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  1. #1
    bobbitt81's Avatar
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    Lowfat dairy?

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    It's what every dairy case around here is full of.

    (I did find some raw cheese. WIN!)

    I know there's a good case against low fat dairy, but I can't remember what it is. Can somebody remind me?

  2. #2
    chia's Avatar
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    I believe they add thickening agents to improve texture which increase carb/sugar content...PLUS, in the case of no fat at least, without fat, one cannot absorb calcium...although dairy is fairly useless for that anyways......unless raw.....look at the label of skim milk compared to whole...wow, the sugar and carb readings are vastly different....

  3. #3
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    I'll check that out. Raw milk is pretty much impossible to find here. Access to high quality food in general is difficult to get around here, but I'd like to incorporate more cultured dairy, it's just ALL low fat around here.

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    chia's Avatar
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    can you get some coconut milk?.. it's fabulous!! otherwise, regular dairy isn't necessary, just something we're used to due to upbringing.. I gotta say, cheese on pizza is pretty damn yummie.... ;-) (i enjoy coconut ice-cream as well..but just a little...as a treat....)

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    Yeah. I use coconut milk pretty frequently. It's delicious stuff.

    And yeah, dairy isn't necessary, but dammit, it's delicious.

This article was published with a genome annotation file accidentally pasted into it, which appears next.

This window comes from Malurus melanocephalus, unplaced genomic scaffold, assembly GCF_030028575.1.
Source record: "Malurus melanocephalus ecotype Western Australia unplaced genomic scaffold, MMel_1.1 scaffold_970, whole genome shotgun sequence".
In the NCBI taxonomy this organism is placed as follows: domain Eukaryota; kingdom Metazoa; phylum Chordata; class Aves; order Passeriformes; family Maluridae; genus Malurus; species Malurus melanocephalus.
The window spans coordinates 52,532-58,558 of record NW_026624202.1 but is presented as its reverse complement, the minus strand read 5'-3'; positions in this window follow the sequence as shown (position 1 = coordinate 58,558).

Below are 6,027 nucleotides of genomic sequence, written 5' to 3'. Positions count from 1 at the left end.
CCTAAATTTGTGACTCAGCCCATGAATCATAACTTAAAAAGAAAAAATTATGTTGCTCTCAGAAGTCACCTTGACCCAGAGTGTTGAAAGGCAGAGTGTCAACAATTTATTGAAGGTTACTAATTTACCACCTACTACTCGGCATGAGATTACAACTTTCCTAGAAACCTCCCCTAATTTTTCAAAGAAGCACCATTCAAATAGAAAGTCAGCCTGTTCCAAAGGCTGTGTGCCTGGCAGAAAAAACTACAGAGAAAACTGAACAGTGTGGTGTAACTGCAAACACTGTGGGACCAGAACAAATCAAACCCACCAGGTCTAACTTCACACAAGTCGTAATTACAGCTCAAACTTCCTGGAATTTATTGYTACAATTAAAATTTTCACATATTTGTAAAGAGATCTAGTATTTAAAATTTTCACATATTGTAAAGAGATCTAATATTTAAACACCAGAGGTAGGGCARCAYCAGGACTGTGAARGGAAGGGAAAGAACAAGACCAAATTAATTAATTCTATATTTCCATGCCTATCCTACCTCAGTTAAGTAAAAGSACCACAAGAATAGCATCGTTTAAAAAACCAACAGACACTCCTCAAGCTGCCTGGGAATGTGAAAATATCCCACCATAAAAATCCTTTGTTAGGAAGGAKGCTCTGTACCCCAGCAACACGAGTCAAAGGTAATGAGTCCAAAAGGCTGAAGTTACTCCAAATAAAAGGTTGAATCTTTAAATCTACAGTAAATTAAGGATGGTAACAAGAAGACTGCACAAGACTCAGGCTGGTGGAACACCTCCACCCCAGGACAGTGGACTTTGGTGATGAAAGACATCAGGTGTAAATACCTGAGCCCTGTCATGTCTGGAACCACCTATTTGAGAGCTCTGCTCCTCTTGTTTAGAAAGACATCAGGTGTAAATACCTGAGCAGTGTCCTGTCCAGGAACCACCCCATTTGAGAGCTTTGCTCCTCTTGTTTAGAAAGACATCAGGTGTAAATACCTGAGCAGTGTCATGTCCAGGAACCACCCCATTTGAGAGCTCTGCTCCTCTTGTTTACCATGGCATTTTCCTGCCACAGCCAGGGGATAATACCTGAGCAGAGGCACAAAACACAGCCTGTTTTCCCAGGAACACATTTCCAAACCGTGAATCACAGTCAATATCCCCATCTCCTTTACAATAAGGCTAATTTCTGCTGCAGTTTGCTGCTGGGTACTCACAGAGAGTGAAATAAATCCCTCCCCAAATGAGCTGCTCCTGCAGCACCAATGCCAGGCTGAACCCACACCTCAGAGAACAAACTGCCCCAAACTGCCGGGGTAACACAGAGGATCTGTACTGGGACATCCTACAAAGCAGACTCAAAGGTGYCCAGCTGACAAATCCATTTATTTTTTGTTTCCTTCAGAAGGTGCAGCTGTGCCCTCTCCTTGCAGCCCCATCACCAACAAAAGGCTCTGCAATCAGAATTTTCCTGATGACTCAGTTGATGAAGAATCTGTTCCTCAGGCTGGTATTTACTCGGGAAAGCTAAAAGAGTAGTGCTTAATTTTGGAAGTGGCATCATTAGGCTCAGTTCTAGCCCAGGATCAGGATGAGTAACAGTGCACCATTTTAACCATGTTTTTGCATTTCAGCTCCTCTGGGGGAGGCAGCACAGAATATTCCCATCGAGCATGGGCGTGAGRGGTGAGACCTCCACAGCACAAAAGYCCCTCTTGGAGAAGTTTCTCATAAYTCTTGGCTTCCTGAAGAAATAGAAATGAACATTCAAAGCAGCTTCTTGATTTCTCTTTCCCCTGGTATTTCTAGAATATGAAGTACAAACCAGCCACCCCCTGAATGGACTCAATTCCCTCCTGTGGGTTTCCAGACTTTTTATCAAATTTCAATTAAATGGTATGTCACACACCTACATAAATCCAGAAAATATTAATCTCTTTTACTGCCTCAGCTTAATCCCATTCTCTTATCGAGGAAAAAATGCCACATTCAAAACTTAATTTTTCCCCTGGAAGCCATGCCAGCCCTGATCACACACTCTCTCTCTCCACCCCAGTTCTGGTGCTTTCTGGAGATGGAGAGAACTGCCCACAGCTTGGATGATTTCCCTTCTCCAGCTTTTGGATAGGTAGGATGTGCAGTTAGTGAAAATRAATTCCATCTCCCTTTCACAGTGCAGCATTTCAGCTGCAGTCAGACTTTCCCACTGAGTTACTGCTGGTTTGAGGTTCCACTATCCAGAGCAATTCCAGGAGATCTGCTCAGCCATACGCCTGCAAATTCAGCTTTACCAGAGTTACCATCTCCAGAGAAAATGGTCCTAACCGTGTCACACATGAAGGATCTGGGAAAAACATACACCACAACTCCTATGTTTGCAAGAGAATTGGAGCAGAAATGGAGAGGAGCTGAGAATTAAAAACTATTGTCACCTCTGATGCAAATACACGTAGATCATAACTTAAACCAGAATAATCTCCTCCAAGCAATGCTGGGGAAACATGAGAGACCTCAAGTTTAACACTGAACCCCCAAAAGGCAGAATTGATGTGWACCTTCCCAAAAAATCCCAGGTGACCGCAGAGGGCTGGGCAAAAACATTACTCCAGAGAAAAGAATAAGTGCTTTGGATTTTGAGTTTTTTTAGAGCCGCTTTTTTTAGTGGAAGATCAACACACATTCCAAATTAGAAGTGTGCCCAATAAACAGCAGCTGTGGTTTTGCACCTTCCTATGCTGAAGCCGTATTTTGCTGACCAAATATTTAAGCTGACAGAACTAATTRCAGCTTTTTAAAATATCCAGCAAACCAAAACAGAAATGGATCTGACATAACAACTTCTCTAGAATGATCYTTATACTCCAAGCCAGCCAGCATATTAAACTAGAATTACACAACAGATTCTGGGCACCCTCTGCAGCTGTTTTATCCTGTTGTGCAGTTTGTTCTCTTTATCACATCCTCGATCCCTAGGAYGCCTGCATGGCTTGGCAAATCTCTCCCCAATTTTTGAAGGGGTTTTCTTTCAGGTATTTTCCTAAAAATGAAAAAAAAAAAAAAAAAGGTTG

6. #6
    Lewis's Avatar
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    Quote Originally Posted by bobbitt81 View Post
    I know there's a good case against low fat dairy, but I can't remember what it is. Can somebody remind me?
    Besides what's already been said—that the best bit's been skimmed off and that what's left is higher in sugar (i.e., lactose = milk-sugar)—there's this:

    To give it what food technologists call "mouth feel", to make sure it does't come across as so horribly thin in the mouth, they add dried skimmed milk powder to it. Now that's probably spray-dried at high temperature. That high temperature's going to denature the proteins to some extent which is potentially problematic. It will also oxidize cholesterol, and while cholesterol in foods is not a problem oxidized cholesterol is.

    There'll be papers online trying to quantify how much damage spray-drying does to the food, but you know why bother with food like that anyway ...

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    Beyond what others have said, most of the minerals and vitamins you get from milk are fat soluble. By taking the fat out, your body's not able to bind to these nutrients. (Edit: just noticed it's already been mentioned)

    I know the feeling though. I've been wanting my grocery store to get greek yogurt for some time. They now have a ton, but they're all 0% fat. Yuck. I find it hard getting any yogurt with more than 3% fat...

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    Low fat dairy? EEEWWWW!!
    I don't have the author handy, but if you can get your hands on [U]The Milk Book[U], they have a lot of good info in there.
    Do you have access to goat milk products? Not as processed.

  9. #9
    Lewis's Avatar
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    Not the Untold Story of Milk perhaps?

    That's by Ron Schmid (with a forward by Sally Fallon). I haven't read it, although I have his other book on order.

    Amazon.com: The Untold Story of Milk, Revised and Updated: The History, Politics and Science of Nature's Perfect Food: Raw Milk from Pasture-Fed Cows (9780979209529): Ron Schmid: Books

  10. #10
    chia's Avatar
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    yes, Goat's milk, although in stores, pasteurized, is NOT homongenized...at least there's that. Remember, homogenization high speed mixes the fat into the milk causing tiny globules...these little globues PING are arteries.... little cuts and scrapes...NOT a good thing! also, Goat's milk is closes to human breast milk...although really, we should all give up the milk once weaned... but, if we make wiser choices in moderation...we're healthy..lean..fit... a little store bought dairy on occasion isn't always the end of the world...

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